ANKARA, Turkey — The imprisoned leader of Kurdish rebels has outlined a peace plan in which his fighters would declare a cease-fire by March and lay down arms and begin retreating from Turkey in the summer, officials said Wednesday.
Turkey’s government said in December that it is engaged in talks with Abdullah Ocalan, who has been held in a prison island off Istanbul since 1999, with the aim of convincing his autonomy-seeking rebel group to disarm and end the 28-year-old conflict that has killed tens of thousands of people since 1984.
Deputy Prime Minister Bulent Arinc told private NTV television in an interview that Ocalan had sent letters to a Kurdish political party and rebel commanders calling on the fighters to halt attacks as of the March 21 spring festival of Nowruz, which is celebrated by Kurds and is usually the scene of violent clashes between Kurds and Turkish security forces. Ocalan also wants his Kurdistan Workers’ Party to lay down arms around July and August and start withdrawing from Turkey, Arinc said.
Kurdish legislator Nazmi Gur confirmed that the Kurdish party had received a 20-page letter from Ocalan outlining his proposals for peace, but did not disclose any of the details.
‘‘It’s his draft peace proposal,’’ Gur said. ‘‘The ultimate version will take shape after input and proposals” from the Kurdish party and others involved, Gur said.
Turkish officials have not revealed details of their talks with Ocalan, but said they were aiming for a deal that would include the declaration of a cease-fire and thousands of rebels’ withdrawal from Turkish territory to bases they hold in northern Iraq.
Prime Minister Recep Tayyip Erdogan has said the rebels would not be attacked while retreating from Turkey.
Sabah newspaper and other media said Ocalan’s proposal foresees thefighters’ withdrawal from Turkey by Aug. 15, when the group marks the anniversary of the start of its armed struggle in 1984.
In return, Ocalan ‘‘expects’’ Turkey to release hundreds of Kurdish activists from prisons, ensure that Kurdish rights are safeguarded in a new constitution, and grant more powers to local administrations, the newspaper said. The plan does not envision autonomy or a federation for Kurds, it said.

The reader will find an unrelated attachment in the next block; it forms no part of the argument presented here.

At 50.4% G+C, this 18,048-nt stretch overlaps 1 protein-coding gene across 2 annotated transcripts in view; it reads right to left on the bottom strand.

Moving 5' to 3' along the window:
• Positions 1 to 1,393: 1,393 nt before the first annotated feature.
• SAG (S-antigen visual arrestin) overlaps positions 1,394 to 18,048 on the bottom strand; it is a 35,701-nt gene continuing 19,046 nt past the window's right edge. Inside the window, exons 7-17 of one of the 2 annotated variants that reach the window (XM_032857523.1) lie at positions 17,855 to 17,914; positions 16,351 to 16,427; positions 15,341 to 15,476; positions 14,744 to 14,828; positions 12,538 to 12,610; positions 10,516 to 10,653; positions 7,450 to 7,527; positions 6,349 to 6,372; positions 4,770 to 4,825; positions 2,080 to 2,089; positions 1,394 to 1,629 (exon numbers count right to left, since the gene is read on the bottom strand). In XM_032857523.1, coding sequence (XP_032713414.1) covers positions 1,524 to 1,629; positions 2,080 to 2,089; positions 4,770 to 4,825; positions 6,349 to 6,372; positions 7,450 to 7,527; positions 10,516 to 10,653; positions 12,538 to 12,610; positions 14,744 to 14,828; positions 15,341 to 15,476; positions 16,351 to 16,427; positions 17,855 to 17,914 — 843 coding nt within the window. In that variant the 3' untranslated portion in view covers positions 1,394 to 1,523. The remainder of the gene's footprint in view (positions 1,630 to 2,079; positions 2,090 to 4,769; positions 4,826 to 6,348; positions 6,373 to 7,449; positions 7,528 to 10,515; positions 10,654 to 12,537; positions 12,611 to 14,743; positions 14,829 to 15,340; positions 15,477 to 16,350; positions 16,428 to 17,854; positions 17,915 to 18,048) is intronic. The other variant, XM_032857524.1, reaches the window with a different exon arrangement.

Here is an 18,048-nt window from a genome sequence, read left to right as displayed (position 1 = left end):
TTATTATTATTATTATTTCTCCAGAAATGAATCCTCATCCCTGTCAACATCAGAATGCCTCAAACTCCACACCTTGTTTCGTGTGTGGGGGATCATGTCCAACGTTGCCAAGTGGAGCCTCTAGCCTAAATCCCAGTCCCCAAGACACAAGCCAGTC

Sabah also said Ocalan had asked Turkey’s legal Kurdish party, the Peace and Democracy Party, and the his party to respond to his letter within two weeks.
‘‘This is a historic process,’’ Gur, the Kurdish legislator said, adding that there was widespread support by Kurds for peace.
He said however, that Kurds, who make up around 20 percent of Turkey’s population of about 75 million, would be watching closely to see if Turkey carries out reforms.
Turkey is expected to amend its legislation in a way that would no longer make it a crime to publicly praise Kurdish rebels, which could lead to Kurdish activists’ release from prison. Political parties are also working to draft a new constitution, which Kurds hope will improve minority rights.
‘‘We are still at the start of a very difficult process,’’ Arinc said. ‘‘We must not be dreamers, but we must remain hopeful.’’
Erdogan said late Tuesday his government was determined to end the conflict with the rebels, saying he ‘‘would drink poison’’ if needed to achieve peace.
But officials have also said Turkey has no intention of halting its military drive until the rebels lay down arms and Firat news, a website close to the rebels, said Turkish jets had pounded some suspected Kurdish rebel targets in a cross-border raid in northern Iraq late Tuesday. There was no official confirmation of the raid.
The rebel group is designated a terrorist organization by the United States and the European Union.